Tomoe Gozen – Female Samurai Warrior

Talk the Talk

Female samurai warriors like Tomoe Gozen were known as Onna-bugeisha. They would train in the fighting arts, however, few would actually fight on the battlefield.

Instead, they would use their skills to defend the home and family while the men of the household were absent, especially in times of war.

Walk the Walk

One of Tomoe’s weapons of choice was the Naginata, which consisted of a wooden shaft with a curved blade on the end and was ideal for stabbing, hooking or bludgeoning an opponent to death.

By the 16th century, the Naginata was a symbolic weapon for female members of the samurai class, though they seldom actually fought.

Samurai Quote

"Tomoe had long black hair and fair complexion, and her face was very lovely; moreover she was a fearless rider, whom neither the fiercest horse nor the roughest ground could dismay, and so dexterously did she handle sword and bow that she was a match for a thousand warriors, and fit to meet either god or devil.

Many times she had taken the field, armed at all points, and won matchless renown in encounters with the bravest captains, and so in this last fight, when all the others had been slain or fled, among the last seven there rode Tomoe".

~ The Heike Monogatari ~

Tomoe Gozen appears in Japanese samurai chronicles from the latter half of the twelfth century and probably lived from around 1157 to around 1247 CE. While there is much variation on the stories concerning her, the texts are clear that Tomoe was one of the best martial arts practitioners of her day and was famed as a warrior of formidable skill.

Tomoe Gozen’s Battles

As one of the few female samurai legends, Tomoe has earned her place in martial arts history however how much of the accounts of her are actually true is impossible to tell. It is certainly plausible at least that Tomoe did learn martial arts and had a unique opportunity to use her skills. 

She is famed for going into battle alongside the samurai warrior Minamoto Yoshinaka, whom she served with absolute loyalty; according to some sources she was also his mistress or even his wife. They fought together in the Gempei War (1180 – 1185) at the end of the Heian Period, which she is believed to have survived, unlike her master Yoshinaka. In one battle, she is reported to have single-handedly defended a bridge against dozens of attackers. 

In another, she is said to have killed many samurai warriors one after another in single combat and then killed their leader, Uchida Iyeyoshi. Attempting to drag her from her horse, Uchida infuriated Tomoe who promptly decapitated him and delivered his head as a trophy to YoshinakaHer most famous story is from the Battle of Awazu (1184) where Yoshinaka was finally defeated by his enemies. When the battle was lost, Yoshinaka told Tomoe he would fight to the death but she should leave the battlefield as he would be shamed to die fighting with a woman; after killing another opposing samurai warrior, she complied and escaped.

After the Fighting

Tomoe Gozen is unique as she is the only female warrior who is described in detail in the ancient Japanese samurai war tales. The Heike Monogatari does not mention her again after she leaves the Battle of Awazu but according to another source, the Gempei Seisuki, she had been ordered by Yoshinaka to go to his home province and tell the story of his final battle in a bid to make his exploits a become a part of samurai legend.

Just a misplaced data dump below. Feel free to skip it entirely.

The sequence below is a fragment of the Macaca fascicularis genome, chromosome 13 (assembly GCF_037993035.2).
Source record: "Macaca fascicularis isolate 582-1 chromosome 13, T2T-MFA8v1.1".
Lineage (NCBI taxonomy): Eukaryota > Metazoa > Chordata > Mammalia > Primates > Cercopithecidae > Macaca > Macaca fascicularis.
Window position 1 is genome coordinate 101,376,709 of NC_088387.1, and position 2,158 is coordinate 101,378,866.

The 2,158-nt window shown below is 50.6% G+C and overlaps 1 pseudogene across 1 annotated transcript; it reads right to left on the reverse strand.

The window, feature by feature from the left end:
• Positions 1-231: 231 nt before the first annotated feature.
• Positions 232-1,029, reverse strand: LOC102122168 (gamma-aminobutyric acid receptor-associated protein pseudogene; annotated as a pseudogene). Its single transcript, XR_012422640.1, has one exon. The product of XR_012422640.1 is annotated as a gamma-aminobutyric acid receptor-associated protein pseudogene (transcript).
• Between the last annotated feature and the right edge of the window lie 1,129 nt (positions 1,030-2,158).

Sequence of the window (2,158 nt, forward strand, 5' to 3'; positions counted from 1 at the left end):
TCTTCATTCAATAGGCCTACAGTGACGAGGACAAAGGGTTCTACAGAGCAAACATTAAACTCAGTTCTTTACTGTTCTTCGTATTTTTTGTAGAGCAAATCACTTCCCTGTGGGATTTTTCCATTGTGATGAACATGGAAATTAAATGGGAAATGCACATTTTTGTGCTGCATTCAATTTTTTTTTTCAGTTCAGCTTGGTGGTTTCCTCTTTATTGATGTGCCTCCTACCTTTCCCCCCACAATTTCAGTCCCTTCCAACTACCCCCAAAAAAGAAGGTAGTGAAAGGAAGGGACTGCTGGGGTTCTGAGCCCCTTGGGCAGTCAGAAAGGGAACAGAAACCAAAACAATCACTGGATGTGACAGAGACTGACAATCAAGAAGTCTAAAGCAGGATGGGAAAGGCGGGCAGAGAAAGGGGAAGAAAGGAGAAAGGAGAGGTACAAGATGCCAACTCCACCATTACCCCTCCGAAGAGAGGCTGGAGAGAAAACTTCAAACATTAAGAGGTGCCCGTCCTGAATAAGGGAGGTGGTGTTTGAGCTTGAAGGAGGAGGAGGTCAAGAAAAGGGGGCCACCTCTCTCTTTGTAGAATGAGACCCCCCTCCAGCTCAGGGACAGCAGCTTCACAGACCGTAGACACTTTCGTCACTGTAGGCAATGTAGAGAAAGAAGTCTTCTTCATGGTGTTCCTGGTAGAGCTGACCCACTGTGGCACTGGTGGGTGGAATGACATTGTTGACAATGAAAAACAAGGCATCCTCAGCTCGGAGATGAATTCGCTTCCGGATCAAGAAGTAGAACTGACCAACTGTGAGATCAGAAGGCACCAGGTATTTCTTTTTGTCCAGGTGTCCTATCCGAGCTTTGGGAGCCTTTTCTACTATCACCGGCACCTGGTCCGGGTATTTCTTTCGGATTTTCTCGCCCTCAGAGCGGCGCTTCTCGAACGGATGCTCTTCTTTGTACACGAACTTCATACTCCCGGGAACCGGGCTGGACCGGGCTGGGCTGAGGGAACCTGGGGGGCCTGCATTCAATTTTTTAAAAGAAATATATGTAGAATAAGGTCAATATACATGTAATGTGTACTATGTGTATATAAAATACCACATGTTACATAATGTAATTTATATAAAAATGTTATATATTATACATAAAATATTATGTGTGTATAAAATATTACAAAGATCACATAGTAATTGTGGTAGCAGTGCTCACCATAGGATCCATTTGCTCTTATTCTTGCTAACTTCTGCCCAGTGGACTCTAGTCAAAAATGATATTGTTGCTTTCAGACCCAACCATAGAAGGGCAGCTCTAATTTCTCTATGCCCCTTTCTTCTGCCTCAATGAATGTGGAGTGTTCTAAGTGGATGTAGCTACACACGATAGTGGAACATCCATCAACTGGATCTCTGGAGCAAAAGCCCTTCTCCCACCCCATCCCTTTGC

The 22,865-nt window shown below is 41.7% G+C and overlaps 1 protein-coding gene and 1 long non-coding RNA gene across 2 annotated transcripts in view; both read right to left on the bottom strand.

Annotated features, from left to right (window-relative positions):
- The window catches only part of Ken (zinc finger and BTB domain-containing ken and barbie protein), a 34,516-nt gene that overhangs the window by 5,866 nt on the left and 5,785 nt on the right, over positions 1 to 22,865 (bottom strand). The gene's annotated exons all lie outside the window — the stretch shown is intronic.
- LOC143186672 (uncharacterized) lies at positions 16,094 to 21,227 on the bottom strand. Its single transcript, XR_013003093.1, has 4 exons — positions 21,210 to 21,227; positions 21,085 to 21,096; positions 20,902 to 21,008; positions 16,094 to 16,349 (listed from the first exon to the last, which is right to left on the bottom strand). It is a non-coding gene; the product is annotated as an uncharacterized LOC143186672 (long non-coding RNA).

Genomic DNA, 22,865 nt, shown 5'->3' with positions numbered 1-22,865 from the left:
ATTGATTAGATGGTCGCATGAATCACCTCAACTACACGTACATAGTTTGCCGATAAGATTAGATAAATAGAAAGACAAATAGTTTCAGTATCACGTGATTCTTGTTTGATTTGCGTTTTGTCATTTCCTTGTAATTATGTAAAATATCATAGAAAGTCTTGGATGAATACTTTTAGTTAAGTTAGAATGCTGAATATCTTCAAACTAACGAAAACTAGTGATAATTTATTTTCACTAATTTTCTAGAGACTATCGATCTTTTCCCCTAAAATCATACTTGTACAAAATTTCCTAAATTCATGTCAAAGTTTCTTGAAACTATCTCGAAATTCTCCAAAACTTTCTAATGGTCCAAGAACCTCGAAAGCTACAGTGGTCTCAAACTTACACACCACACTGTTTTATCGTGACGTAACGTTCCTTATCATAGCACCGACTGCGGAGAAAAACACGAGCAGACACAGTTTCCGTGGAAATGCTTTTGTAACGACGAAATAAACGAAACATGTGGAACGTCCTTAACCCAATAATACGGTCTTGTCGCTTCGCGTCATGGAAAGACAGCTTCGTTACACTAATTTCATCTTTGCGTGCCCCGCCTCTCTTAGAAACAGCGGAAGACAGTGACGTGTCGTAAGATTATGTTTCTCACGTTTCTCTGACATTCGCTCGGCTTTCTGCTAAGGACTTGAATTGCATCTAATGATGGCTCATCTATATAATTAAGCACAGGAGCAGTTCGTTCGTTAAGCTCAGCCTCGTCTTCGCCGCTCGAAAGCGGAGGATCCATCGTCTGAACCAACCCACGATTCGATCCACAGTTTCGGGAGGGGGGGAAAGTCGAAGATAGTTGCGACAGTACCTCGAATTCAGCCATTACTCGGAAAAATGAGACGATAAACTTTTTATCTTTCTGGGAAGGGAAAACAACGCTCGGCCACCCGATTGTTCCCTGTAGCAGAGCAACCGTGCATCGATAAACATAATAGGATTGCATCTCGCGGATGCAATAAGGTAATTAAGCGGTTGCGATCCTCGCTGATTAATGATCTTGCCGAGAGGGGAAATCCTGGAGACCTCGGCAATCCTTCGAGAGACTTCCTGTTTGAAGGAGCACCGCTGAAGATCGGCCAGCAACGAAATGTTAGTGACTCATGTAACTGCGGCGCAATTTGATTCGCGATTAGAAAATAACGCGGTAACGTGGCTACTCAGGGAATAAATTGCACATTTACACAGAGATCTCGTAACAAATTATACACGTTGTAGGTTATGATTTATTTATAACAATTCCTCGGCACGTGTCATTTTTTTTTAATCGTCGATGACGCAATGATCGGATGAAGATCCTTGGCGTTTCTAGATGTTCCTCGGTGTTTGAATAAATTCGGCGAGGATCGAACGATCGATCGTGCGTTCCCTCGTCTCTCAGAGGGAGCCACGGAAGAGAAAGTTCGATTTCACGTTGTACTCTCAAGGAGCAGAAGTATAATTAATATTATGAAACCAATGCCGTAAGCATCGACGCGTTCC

However, as she left the field, she was attacked by an enemy soldier named Wada Yoshimori. He appeared to have lost his samurai sword as he used a pine trunk as a club to attack her. She twisted and broke it but was overpowered and forced to become Wada’s concubine. She had a son with him who, it is said, was killed in 1213 when the Hojo family destroyed the Wada family. After this, Tomoe is said to have become a nun and lived to the age of ninety-one.

Other sources end the story of one of the most formidable female warriors in the history of the martial arts differently. Some say she killed many enemies before leaving the Battle of Awazu, then retired to a temple and took holy orders. Others have it that after leaving the battlefield she committed seppuku, a form of self-disembowelment a warrior would inflict with his (or her) own samurai sword to avoid the disgrace of capture. Others still say that she retrieved Yoshinaka’s head from the battlefield and walked with it out into the sea, bringing about her own death so as to continue to serve her master in the afterlife. 

What really happened to Tomoe Gozen both before and after the battle of Awazu will probably never be known for sure but it is probable that she not only existed, but played some part in the Gempei War. This makes her a rarity in the history of fighting, as a woman making a difference in the traditionally male world of martial arts and warrior history.

Written by Andrew Griffiths – Last updated 24/10/2023. If you like what you see, consider following the History of Fighting on social media.

Further Reading:

Bryant,A.J.  1991.  Early Samurai: 200 – 1500 AD.  Via Google Books. Available from:  [Accessed November 27, 2012].

Henshall, K. 2004. Second Edition. A History of Japan – From Stone Age to Super Power. Hampshire. MacMillan Press.

Jones, D. E.  Second Edition.  2005. 
Women Warriors – A History.  Brassey's Inc.  USA.

The Samurai of the Heian Period (794 – 1185).  [Internet]. 2009. Available from [Accessed November 28, 2012]

Turnbull, S.  2008.  The Samurai Swordsman – Master of War.  
Tuttle Publishing.  UK.

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